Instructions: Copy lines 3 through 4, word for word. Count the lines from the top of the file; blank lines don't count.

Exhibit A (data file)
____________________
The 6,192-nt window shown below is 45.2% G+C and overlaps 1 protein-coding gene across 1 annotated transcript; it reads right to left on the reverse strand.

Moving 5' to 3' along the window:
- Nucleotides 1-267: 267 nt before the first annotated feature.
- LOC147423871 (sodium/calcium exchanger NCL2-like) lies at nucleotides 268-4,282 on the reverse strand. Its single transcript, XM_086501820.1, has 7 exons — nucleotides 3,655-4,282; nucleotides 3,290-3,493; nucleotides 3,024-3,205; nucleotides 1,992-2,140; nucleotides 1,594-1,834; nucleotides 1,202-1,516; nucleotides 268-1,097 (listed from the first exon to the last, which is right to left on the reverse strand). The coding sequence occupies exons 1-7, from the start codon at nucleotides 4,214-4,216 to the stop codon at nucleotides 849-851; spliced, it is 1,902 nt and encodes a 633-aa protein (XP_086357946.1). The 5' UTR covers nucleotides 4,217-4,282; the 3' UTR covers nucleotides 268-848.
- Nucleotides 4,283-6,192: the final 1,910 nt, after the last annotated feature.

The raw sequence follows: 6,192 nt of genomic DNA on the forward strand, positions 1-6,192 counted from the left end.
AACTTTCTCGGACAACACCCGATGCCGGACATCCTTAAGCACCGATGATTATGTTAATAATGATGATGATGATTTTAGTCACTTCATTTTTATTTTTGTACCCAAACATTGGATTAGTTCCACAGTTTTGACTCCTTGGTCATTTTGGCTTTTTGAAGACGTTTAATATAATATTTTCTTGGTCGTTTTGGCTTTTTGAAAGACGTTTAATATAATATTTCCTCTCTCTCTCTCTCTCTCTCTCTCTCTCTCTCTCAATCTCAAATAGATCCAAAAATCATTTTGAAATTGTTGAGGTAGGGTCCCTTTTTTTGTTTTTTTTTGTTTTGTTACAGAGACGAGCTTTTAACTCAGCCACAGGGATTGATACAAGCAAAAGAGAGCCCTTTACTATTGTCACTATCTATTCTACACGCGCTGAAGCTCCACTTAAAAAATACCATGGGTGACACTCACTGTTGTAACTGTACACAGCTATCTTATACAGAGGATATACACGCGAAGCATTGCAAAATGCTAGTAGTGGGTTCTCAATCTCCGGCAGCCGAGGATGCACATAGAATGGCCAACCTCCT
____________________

- Nucleotides 1-267: 267 nt before the first annotated feature.
- LOC147423871 (sodium/calcium exchanger NCL2-like) lies at nucleotides 268-4,282 on the reverse strand. Its single transcript, XM_086501820.1, has 7 exons — nucleotides 3,655-4,282; nucleotides 3,290-3,493; nucleotides 3,024-3,205; nucleotides 1,992-2,140; nucleotides 1,594-1,834; nucleotides 1,202-1,516; nucleotides 268-1,097 (listed from the first exon to the last, which is right to left on the reverse strand). The coding sequence occupies exons 1-7, from the start codon at nucleotides 4,214-4,216 to the stop codon at nucleotides 849-851; spliced, it is 1,902 nt and encodes a 633-aa protein (XP_086357946.1). The 5' UTR covers nucleotides 4,217-4,282; the 3' UTR covers nucleotides 268-848.